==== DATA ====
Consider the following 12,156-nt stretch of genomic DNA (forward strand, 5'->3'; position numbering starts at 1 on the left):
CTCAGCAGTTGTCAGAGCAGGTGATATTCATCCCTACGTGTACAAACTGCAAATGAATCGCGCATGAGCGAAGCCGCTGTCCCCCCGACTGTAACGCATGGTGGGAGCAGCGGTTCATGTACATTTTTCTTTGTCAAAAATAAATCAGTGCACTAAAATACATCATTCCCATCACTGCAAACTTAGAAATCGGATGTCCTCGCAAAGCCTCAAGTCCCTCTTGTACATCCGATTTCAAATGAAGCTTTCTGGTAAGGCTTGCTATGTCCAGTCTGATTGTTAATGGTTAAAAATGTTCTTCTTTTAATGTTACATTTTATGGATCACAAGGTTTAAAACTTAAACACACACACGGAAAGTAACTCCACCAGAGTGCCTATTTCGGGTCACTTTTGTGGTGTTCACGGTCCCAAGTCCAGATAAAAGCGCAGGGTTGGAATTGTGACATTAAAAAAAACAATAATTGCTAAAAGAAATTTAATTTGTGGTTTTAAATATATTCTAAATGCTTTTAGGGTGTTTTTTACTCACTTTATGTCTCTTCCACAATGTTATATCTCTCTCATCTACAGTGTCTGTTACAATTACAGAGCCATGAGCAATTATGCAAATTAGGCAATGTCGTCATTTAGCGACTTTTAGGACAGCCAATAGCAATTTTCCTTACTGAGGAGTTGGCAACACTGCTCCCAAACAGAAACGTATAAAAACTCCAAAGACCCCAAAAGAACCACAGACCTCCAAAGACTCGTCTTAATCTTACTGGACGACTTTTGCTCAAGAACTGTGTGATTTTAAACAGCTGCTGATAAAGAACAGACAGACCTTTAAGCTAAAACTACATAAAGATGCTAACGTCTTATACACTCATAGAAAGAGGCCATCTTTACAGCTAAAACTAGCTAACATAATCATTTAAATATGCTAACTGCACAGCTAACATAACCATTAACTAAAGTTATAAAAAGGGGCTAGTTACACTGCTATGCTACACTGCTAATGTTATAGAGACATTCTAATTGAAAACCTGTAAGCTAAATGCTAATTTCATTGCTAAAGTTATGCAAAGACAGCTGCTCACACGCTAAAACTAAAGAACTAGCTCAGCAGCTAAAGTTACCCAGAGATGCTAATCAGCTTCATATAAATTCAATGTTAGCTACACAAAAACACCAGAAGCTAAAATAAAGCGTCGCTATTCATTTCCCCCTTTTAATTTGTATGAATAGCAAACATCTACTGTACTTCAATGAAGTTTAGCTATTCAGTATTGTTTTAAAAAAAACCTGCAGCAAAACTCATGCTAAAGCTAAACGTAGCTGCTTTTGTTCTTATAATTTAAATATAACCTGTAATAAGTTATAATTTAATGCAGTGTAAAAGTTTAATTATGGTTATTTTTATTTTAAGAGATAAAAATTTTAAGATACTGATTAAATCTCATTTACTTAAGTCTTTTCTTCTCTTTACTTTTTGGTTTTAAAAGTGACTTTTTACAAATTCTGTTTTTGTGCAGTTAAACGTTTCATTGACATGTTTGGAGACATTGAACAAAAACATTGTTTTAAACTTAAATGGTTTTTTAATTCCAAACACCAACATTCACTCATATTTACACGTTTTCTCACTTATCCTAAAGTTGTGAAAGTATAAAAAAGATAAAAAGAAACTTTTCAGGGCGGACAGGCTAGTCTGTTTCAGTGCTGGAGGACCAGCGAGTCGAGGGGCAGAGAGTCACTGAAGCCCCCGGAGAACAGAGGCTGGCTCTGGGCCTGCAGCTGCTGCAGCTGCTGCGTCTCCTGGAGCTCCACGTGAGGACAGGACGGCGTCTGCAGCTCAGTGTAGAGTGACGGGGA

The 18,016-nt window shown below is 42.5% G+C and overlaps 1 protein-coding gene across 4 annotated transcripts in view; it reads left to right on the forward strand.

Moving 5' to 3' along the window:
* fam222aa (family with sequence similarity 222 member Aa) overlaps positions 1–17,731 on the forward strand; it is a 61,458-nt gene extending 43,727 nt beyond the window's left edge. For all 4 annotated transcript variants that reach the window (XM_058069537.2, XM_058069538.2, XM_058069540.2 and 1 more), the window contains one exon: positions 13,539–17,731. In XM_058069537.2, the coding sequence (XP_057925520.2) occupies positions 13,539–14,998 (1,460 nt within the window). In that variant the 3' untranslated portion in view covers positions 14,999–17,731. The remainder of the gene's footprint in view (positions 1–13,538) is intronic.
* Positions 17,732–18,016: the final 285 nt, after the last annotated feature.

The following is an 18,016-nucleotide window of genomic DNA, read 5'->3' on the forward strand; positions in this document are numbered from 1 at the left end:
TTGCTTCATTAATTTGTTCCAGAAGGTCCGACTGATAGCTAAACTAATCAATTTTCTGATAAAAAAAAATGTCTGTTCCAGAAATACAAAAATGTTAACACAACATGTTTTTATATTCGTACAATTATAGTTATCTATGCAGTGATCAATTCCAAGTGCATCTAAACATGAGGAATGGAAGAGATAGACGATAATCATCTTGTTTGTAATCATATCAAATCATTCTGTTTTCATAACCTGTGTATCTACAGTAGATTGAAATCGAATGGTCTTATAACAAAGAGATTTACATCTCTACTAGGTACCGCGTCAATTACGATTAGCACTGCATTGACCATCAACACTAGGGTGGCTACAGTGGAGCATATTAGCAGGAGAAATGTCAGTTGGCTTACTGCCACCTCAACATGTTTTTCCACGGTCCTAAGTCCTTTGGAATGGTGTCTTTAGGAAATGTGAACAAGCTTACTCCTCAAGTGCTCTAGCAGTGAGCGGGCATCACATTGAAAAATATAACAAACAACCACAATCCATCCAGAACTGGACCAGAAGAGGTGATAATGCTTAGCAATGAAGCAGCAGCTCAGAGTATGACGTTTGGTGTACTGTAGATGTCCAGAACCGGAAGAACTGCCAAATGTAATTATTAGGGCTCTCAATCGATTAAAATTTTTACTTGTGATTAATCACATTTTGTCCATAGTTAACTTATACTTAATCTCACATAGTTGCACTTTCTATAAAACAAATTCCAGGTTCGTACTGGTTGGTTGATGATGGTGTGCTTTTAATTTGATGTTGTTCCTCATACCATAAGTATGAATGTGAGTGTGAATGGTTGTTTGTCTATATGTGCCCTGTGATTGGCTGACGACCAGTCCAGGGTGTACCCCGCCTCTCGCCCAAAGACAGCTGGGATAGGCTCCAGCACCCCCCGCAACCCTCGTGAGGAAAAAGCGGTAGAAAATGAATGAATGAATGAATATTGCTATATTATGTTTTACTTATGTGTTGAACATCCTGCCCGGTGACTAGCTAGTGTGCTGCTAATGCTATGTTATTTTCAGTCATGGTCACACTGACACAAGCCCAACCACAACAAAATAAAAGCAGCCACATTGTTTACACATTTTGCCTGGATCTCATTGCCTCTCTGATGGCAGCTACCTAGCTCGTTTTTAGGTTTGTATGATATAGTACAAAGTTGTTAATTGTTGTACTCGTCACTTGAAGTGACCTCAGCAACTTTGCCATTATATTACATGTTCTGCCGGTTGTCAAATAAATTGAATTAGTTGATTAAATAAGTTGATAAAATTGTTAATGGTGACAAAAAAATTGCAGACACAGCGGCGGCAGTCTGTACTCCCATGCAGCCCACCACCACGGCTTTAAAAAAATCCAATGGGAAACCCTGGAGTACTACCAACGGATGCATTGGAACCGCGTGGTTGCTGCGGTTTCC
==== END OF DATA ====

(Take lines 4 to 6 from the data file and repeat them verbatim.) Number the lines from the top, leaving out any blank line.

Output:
Moving 5' to 3' along the window:
* fam222aa (family with sequence similarity 222 member Aa) overlaps positions 1–17,731 on the forward strand; it is a 61,458-nt gene extending 43,727 nt beyond the window's left edge. For all 4 annotated transcript variants that reach the window (XM_058069537.2, XM_058069538.2, XM_058069540.2 and 1 more), the window contains one exon: positions 13,539–17,731. In XM_058069537.2, the coding sequence (XP_057925520.2) occupies positions 13,539–14,998 (1,460 nt within the window). In that variant the 3' untranslated portion in view covers positions 14,999–17,731. The remainder of the gene's footprint in view (positions 1–13,538) is intronic.
* Positions 17,732–18,016: the final 285 nt, after the last annotated feature.